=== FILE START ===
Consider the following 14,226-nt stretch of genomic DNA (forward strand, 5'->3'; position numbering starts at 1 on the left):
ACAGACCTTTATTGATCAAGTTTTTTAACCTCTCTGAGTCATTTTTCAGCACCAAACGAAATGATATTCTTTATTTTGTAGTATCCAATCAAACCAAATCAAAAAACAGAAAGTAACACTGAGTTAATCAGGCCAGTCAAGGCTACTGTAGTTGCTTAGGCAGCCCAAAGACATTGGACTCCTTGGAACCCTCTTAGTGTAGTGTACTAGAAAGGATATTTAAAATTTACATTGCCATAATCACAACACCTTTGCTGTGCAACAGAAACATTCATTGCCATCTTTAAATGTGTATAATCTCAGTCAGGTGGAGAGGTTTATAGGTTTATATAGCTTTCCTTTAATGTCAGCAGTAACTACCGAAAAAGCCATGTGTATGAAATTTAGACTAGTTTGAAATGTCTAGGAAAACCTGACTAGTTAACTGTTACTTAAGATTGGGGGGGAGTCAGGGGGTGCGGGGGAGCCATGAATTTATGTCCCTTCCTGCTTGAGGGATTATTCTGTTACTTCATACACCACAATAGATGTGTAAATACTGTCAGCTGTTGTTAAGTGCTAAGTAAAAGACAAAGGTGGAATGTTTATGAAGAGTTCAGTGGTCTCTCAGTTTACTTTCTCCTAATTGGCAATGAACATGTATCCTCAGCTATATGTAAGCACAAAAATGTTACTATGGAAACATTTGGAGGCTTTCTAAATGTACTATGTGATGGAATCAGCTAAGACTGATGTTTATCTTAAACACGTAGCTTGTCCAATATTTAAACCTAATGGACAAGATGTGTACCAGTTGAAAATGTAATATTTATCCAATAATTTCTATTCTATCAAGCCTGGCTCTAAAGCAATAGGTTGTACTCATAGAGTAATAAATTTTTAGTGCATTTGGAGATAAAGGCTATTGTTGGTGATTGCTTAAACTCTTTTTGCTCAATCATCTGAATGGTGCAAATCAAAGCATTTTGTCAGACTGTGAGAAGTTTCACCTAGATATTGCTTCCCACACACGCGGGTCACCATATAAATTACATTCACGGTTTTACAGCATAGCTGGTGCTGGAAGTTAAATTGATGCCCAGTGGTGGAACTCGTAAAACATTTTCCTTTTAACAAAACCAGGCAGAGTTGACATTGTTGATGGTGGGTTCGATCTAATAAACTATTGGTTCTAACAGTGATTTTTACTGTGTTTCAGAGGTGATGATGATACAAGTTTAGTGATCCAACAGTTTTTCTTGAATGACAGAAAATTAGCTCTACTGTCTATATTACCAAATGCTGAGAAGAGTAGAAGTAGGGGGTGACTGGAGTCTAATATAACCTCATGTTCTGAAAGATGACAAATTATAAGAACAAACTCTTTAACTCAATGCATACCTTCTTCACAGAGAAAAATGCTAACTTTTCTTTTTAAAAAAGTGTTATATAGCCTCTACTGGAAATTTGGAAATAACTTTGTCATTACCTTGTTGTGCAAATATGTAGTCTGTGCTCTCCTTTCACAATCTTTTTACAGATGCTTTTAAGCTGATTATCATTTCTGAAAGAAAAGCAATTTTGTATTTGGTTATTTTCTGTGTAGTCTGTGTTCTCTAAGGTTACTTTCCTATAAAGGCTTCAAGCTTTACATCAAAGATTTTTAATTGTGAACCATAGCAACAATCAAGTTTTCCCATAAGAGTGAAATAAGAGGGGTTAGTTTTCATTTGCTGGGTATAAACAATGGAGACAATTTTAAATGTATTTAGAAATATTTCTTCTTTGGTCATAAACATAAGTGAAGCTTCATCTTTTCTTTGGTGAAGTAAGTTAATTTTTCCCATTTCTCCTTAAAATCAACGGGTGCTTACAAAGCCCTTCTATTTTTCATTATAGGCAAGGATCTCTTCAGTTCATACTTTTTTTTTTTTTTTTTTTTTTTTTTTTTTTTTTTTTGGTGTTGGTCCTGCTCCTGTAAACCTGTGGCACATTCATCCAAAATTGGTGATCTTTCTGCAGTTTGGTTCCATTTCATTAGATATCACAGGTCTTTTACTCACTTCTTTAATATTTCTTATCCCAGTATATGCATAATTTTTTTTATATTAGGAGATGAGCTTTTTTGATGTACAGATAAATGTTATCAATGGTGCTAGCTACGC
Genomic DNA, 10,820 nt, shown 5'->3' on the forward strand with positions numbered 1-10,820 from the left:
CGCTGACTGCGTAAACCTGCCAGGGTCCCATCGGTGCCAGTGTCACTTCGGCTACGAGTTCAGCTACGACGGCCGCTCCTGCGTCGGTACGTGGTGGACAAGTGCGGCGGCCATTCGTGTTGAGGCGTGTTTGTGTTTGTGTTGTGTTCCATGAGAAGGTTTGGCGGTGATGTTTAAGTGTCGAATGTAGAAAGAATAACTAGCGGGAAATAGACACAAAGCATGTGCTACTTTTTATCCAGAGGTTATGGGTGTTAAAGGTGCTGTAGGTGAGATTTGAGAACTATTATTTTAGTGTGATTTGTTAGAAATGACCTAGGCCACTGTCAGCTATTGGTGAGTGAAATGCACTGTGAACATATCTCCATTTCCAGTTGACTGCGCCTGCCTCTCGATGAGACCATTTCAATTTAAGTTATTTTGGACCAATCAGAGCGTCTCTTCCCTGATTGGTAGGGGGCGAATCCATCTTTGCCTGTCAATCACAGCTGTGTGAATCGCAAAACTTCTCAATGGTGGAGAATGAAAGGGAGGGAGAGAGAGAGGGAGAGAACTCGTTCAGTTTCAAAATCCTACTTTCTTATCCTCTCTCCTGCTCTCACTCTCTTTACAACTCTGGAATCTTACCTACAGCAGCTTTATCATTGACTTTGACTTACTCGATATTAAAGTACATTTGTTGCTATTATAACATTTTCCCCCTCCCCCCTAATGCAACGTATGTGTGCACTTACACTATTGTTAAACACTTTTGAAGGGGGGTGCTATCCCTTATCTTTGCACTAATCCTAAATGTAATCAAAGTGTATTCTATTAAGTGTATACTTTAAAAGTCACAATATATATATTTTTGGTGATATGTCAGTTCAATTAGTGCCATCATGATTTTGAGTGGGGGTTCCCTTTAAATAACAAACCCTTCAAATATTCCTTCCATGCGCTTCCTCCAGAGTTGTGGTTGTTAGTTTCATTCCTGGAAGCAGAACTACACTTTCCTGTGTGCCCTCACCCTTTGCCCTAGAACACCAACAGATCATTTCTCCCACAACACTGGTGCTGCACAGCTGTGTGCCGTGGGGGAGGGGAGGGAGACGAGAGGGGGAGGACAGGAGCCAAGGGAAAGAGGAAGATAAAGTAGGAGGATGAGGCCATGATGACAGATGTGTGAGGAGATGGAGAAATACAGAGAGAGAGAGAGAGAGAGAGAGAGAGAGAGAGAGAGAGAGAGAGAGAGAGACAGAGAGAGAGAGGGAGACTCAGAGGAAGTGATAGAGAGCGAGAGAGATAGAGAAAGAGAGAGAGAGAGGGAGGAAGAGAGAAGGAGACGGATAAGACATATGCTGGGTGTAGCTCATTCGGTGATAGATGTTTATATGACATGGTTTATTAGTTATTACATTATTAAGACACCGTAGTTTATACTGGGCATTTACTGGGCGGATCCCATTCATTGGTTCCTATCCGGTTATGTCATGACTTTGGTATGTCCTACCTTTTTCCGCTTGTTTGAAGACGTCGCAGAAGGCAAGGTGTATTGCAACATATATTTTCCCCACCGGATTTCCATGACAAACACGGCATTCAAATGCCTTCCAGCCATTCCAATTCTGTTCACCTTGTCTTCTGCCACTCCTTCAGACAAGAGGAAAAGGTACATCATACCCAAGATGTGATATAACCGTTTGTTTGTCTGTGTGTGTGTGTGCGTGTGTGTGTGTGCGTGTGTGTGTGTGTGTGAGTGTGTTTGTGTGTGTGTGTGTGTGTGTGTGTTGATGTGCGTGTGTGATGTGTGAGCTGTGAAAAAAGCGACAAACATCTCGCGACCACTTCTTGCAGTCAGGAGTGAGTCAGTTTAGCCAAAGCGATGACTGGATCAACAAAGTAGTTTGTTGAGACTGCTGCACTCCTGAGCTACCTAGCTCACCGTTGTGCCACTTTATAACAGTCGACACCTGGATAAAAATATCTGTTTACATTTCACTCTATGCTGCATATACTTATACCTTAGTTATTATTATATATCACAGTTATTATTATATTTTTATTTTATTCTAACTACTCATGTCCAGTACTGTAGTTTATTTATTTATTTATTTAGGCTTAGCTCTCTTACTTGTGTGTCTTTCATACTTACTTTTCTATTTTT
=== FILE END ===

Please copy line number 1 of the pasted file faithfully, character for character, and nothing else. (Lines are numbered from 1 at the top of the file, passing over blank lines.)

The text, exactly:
Consider the following 14,226-nt stretch of genomic DNA (forward strand, 5'->3'; position numbering starts at 1 on the left):